Have a similar idea will try one of these days but Its based on a strong chain and 2 sprockets of diff size so about a 3:1 reduction for the mechanism.
Some sort of cam would make it accelerate and idea am playing with is simply to offset the centre hole in the large sprocket. THat I am guessing might make it do that and lets you try different positions to tune it.

And the chain is used as a link so it doesnt loop around the whole unit. It is actually attached firmly to the large sprocket (holding the axe/hammer) and has something to keep tension on the chain and also holds the slack behind the small sprocket.

Its just a vapour weapon but do have most of the parts.
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Post Tue Jan 18, 2005 11:15 pm 
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Woody



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Yep... beta is an excellent example of the cam system.

http://beta.teamhurtz.com/

Post Wed Jan 19, 2005 6:11 am 
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Totaly_Recycled
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Re spring loaded mech--

Hi Glen ( i had thewrong person in mind so had to edit this bit) That mechanism useing the spring loading device i explained to you can be set up so that the crank angle is off set to the lifter arm angle .

It takes a bit of trial and error but what actualy happens is as the crank rotates from the loaded position to fire . the angles are such that the crank starts pushing at about 2to one ratio .

As the angles between the 3 pivot points shift through their relative arcs ,the ratio increases to 1to 1 then climbs rapidly towards 1to 2 at the end of the stroke .
This gives the lifter or axe arm ect aceleration as well.

The return stroke that tensions the spring is the opposite so as the spring increases in load the gearing ( and the torque required)is reduced .

Different ratios can be set up just by changeing the pivot points but this also affects the length of travel on the arm .
Make a card board mock up of what i explained to you and you will see how it works .

A windscreen wiper motor on 12 volts can easily tension two trampoline springs to a loaded distance of 80 mm which is about as far as they can go with out stretching them over their limit .

I dont know what actual tension load is on them but one spring only just starts to stretch with 13.6 kgs (Vertical limits ) hanging from it .

I have also been thinking of useing the mech to tension a pre presuried ram instead of a spring ..ie a car bonnet gas strutt or similar but i think they also have oil dampening in them so itmight not be a good idea.

Post Wed Jan 19, 2005 11:54 am 
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Glen
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hehe ive got a fair bit of it done out of lexan, at least i hope its the same as the mech you described.

i sent a quick cad of it that i knocked up to your email, its just got the two arms and the pin and pushrod on it, is that how it goes?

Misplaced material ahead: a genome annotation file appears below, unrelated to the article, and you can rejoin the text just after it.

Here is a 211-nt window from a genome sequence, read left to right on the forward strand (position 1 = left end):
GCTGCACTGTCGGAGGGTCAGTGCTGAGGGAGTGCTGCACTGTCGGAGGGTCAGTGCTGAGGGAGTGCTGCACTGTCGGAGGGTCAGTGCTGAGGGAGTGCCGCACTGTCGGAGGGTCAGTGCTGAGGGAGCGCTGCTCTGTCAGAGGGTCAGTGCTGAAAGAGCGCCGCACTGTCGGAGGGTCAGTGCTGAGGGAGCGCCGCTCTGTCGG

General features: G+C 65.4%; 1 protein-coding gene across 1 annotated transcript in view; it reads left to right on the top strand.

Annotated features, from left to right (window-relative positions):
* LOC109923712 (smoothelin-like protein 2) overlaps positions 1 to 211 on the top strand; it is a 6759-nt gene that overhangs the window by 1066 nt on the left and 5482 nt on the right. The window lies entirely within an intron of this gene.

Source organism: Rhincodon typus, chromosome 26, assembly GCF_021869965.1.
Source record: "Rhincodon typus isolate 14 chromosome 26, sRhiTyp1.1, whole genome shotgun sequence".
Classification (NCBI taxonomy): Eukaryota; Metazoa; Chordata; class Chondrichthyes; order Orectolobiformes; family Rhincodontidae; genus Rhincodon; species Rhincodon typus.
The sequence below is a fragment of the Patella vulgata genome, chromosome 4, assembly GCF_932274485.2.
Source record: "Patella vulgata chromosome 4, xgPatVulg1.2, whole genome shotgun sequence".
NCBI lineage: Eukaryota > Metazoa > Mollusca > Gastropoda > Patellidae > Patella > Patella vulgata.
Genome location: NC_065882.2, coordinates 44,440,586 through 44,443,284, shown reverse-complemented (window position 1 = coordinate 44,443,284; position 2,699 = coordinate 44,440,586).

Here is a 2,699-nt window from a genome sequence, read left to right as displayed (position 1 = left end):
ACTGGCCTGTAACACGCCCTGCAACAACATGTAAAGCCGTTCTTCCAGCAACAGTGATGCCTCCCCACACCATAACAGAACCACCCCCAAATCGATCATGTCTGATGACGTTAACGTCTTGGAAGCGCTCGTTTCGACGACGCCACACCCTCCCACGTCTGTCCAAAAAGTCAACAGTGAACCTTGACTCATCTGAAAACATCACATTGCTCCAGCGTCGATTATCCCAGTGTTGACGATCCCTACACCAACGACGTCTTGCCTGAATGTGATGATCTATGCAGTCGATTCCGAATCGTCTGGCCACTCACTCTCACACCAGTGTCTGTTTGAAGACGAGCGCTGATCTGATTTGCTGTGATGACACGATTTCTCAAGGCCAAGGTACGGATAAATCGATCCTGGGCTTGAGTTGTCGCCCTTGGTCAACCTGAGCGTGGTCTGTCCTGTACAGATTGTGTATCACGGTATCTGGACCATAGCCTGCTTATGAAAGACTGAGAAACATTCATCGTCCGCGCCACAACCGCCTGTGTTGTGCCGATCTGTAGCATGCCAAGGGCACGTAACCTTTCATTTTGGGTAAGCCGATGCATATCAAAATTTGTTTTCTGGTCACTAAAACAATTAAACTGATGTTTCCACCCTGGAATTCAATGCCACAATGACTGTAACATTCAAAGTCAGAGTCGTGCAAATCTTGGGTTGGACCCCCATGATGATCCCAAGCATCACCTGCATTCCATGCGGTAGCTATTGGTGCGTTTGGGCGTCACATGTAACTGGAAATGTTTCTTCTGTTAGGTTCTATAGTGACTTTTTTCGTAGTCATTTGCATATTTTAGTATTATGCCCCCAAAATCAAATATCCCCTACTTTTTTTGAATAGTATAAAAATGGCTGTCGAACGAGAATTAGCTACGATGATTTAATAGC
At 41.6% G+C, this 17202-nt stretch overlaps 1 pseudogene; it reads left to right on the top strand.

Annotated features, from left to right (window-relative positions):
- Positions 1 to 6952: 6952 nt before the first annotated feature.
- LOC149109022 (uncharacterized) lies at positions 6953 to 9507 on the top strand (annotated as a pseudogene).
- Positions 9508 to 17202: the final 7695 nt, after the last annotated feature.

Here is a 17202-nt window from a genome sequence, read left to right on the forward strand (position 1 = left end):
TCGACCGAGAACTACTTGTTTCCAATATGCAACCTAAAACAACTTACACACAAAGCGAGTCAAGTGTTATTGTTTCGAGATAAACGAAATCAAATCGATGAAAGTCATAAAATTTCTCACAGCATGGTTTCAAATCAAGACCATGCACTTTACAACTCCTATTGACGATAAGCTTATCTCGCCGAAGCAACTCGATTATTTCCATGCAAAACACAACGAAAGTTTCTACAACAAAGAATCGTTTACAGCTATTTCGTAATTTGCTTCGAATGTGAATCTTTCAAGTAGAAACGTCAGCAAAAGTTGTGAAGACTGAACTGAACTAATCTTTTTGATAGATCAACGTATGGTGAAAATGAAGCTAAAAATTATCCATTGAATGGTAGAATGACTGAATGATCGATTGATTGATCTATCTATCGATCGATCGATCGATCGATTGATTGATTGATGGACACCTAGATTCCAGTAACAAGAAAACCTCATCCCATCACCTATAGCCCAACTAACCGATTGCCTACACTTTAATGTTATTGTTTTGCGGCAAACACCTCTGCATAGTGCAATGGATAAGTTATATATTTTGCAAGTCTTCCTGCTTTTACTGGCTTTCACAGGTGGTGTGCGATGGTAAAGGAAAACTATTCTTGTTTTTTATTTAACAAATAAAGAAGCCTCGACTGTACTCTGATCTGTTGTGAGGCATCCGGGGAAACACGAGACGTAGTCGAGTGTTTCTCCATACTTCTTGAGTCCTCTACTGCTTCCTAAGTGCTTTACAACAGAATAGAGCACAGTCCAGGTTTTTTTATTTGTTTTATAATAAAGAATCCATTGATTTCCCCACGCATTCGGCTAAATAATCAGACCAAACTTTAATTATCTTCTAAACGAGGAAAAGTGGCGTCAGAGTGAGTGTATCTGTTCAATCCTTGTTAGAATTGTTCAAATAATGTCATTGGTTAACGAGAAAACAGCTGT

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Post Wed Jan 19, 2005 6:13 pm 
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Waddy the phoenix



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in all seriousness i dont under stand that cad what i thought was happening was using a giant version of a chlothes peg spring but it dosnt seem that way i understand slightly how it works but im confuzzeled as to how the it actually streaches the wrong way to fire or am i just not getting it at all?
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Post Wed Jan 19, 2005 9:28 pm 
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Glen
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got a curiousity question,

how do i work out how much linear force (or pushing force) my drill actuator would have? i believe a stock drill has 13Nm of torque so the 9.6v at 12v one should have 16Nm or so. the threaded rod on it is m10 and i just cant think of how you could work out the force it would have...

following up from that how do i work out the force the crusher would have? the point where the actuator attaches is 160mm from the hinge and the hinge is 130mm from the tip of the jaw.

thanks, my general maths seems to be failing me lol
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Post Wed Nov 02, 2005 7:21 pm 
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prong
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hehe, get old scales, put in crusher, crush! read weight!

unless your crusher is too powerful, then if it breaks the scales, dont worry, just use it anyway! Laughing

Post Wed Nov 02, 2005 7:41 pm 
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Knightrous
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IIRC you can just work out how much more gearing the threaded rod adds on and then add that to your gear ratio to find out how much force you produce.
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Post Wed Nov 02, 2005 7:59 pm